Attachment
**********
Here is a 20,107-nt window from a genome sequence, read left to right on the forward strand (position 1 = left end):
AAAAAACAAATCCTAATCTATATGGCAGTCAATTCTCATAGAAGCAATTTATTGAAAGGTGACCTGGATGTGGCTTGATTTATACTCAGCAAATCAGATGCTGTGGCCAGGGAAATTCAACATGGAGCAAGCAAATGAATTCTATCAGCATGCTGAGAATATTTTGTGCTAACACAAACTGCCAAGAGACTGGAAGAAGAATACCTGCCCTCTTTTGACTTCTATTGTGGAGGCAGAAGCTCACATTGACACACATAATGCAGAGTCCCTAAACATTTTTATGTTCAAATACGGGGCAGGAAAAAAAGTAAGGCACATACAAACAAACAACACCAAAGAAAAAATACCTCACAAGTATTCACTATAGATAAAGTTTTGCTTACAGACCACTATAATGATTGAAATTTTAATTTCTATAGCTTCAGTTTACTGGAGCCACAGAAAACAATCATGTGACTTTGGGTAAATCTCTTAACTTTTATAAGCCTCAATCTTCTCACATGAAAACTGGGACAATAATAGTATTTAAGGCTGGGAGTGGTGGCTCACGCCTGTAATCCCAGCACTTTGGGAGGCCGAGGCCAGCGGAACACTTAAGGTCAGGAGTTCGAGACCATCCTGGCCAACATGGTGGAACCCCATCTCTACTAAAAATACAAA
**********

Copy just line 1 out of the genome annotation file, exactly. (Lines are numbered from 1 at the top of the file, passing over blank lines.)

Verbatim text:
Here is a 20,107-nt window from a genome sequence, read left to right on the forward strand (position 1 = left end):